Karl: Eric, many of our readers have inquired about your ranking of Nick Foles. You apparently have an admiration of him equaled by few; you ranked him as your QB4. Not only is Foles already a lightning rod topic entering the off-season, but some draft pundits have speculated an early round quarterback landing in Philadelphia. Can you explain your high ranking of Foles?
Eric O: When ranking the quarterbacks, I knew Aaron Rodgers, Andrew Luck and Cam Newton were my top three players for the next 3-4 years. After those players, I was staring at the “Senior Citizen” group comprised of Peyton Manning, Tom Brady, and Drew Brees and the “Young Guns,” which included Matt Stafford, Russell Wilson, Colin Kaepernick and Foles. Long term we need to be preparing for life after the “Senior Citizens.” Manning and Brees will obviously give you a much better chance of winning a Championship next season, but Foles will come at a far cheaper price and will be around for a much longer time. People seem to already forget he didn’t open the season as the starter in Philly this year, Michael Vick started the first four games before going down with a leg injury. Foles went on to throw for 2,891 yards, 27 touchdowns to just two interceptions while adding 225 rushing yards and three more scores. Obviously things can change throughout the offseason, the Lions overhauled their coaching staff, the 49ers have some free agency issues with Anquan Boldin and the Eagles have to decide what to do with Riley Cooper and Jeremy Maclin, who is recovering from an ACL tear, but Foles excelled in Chip Kelly’s up-tempo offense and another full offseason in the system can only help. Now, if the Lions go out and sign a legit receiver to play opposite Calvin Johnson, I might switch these two guys, but right now Foles is my QB4.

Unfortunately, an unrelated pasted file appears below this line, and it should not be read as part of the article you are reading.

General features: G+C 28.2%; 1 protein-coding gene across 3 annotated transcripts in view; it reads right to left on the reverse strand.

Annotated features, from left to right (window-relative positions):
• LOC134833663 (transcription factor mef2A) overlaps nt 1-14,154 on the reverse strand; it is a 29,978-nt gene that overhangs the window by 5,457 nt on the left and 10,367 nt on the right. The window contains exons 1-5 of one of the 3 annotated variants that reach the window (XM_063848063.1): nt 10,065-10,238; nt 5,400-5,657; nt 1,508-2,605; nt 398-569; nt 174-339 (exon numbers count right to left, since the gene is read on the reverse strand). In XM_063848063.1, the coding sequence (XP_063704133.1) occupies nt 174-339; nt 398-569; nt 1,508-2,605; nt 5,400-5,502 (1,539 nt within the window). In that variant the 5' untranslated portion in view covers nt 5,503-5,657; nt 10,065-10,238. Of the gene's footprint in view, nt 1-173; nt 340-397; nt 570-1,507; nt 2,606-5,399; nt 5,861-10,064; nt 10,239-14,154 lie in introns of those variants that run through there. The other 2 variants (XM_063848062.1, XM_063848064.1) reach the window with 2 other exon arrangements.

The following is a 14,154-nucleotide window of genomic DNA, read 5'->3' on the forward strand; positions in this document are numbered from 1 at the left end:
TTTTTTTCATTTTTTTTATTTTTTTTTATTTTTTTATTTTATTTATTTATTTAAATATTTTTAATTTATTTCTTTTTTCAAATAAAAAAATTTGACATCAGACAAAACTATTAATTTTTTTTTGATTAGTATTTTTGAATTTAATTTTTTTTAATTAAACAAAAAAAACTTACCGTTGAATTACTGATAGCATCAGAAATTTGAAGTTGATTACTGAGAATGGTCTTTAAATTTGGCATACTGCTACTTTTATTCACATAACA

Karl: By now, you’re used to me disagreeing with with the other staff members, but this time is different. I believe Foles is a legitimate quarterback in the NFL. Often times dynasty owners will put too much stock in what happens over the span of eleven games, but I believe, in this instance, the public isn’t giving enough credit to the aforementioned quarterback. As Eric mentioned, Foles’ statistics last year were spectacular. His weapons are among the best in the league. With DeSean Jackson, Riley Cooper, Zach Ertz and LeSean McCoy surrounding him, Foles has plenty of toys. There have already been rumors of Jeremy Maclin re-signing in Philadelphia. I absolutely love this kid and rank him as my QB6. Personally, I see Matt Ryan and Wilson having equal or greater careers, but they are all in the same tier. The consensus DLF ranking for Foles is QB10, so if you agree with Eric and I, you may be able to acquire him on the cheap.
Thank you Eric Olinger, Jeff Beran, and Eric Dickens for participating today! I hope to welcome all of you to The Roundtable again in the near future.
Are there any players you’d like explained by a certain staff member? Let us know in the comment section below.